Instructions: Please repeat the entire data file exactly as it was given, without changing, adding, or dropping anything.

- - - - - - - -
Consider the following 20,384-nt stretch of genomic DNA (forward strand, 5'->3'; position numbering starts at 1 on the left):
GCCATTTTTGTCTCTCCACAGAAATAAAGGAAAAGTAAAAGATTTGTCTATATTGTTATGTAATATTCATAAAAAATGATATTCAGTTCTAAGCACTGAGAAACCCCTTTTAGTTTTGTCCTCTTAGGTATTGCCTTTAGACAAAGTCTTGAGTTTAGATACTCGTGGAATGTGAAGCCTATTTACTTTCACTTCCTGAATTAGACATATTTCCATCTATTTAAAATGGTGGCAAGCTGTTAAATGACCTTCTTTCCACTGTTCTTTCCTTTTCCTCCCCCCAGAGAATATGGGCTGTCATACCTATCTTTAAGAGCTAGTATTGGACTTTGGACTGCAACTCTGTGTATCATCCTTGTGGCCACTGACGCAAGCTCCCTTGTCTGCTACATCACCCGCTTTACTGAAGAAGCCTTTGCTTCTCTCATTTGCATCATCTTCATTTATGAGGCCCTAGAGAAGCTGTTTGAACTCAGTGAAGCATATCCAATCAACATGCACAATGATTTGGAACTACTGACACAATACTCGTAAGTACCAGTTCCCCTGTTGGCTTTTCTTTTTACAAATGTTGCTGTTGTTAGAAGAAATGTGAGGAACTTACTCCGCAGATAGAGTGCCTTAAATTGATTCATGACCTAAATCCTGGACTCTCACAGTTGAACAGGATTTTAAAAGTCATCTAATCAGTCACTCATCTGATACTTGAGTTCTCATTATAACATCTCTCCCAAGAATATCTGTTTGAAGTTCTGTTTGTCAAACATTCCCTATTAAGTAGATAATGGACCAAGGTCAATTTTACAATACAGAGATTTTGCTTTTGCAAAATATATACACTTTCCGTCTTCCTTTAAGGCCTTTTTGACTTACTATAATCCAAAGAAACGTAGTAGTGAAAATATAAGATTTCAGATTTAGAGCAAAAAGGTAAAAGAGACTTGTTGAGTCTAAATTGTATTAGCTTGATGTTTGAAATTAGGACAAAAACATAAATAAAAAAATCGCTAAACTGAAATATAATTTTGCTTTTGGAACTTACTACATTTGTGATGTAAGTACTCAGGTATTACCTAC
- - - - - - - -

Consider the following 20,384-nt stretch of genomic DNA (forward strand, 5'->3'; position numbering starts at 1 on the left):
GCCATTTTTGTCTCTCCACAGAAATAAAGGAAAAGTAAAAGATTTGTCTATATTGTTATGTAATATTCATAAAAAATGATATTCAGTTCTAAGCACTGAGAAACCCCTTTTAGTTTTGTCCTCTTAGGTATTGCCTTTAGACAAAGTCTTGAGTTTAGATACTCGTGGAATGTGAAGCCTATTTACTTTCACTTCCTGAATTAGACATATTTCCATCTATTTAAAATGGTGGCAAGCTGTTAAATGACCTTCTTTCCACTGTTCTTTCCTTTTCCTCCCCCCAGAGAATATGGGCTGTCATACCTATCTTTAAGAGCTAGTATTGGACTTTGGACTGCAACTCTGTGTATCATCCTTGTGGCCACTGACGCAAGCTCCCTTGTCTGCTACATCACCCGCTTTACTGAAGAAGCCTTTGCTTCTCTCATTTGCATCATCTTCATTTATGAGGCCCTAGAGAAGCTGTTTGAACTCAGTGAAGCATATCCAATCAACATGCACAATGATTTGGAACTACTGACACAATACTCGTAAGTACCAGTTCCCCTGTTGGCTTTTCTTTTTACAAATGTTGCTGTTGTTAGAAGAAATGTGAGGAACTTACTCCGCAGATAGAGTGCCTTAAATTGATTCATGACCTAAATCCTGGACTCTCACAGTTGAACAGGATTTTAAAAGTCATCTAATCAGTCACTCATCTGATACTTGAGTTCTCATTATAACATCTCTCCCAAGAATATCTGTTTGAAGTTCTGTTTGTCAAACATTCCCTATTAAGTAGATAATGGACCAAGGTCAATTTTACAATACAGAGATTTTGCTTTTGCAAAATATATACACTTTCCGTCTTCCTTTAAGGCCTTTTTGACTTACTATAATCCAAAGAAACGTAGTAGTGAAAATATAAGATTTCAGATTTAGAGCAAAAAGGTAAAAGAGACTTGTTGAGTCTAAATTGTATTAGCTTGATGTTTGAAATTAGGACAAAAACATAAATAAAAAAATCGCTAAACTGAAATATAATTTTGCTTTTGGAACTTACTACATTTGTGATGTAAGTACTCAGGTATTACCTAC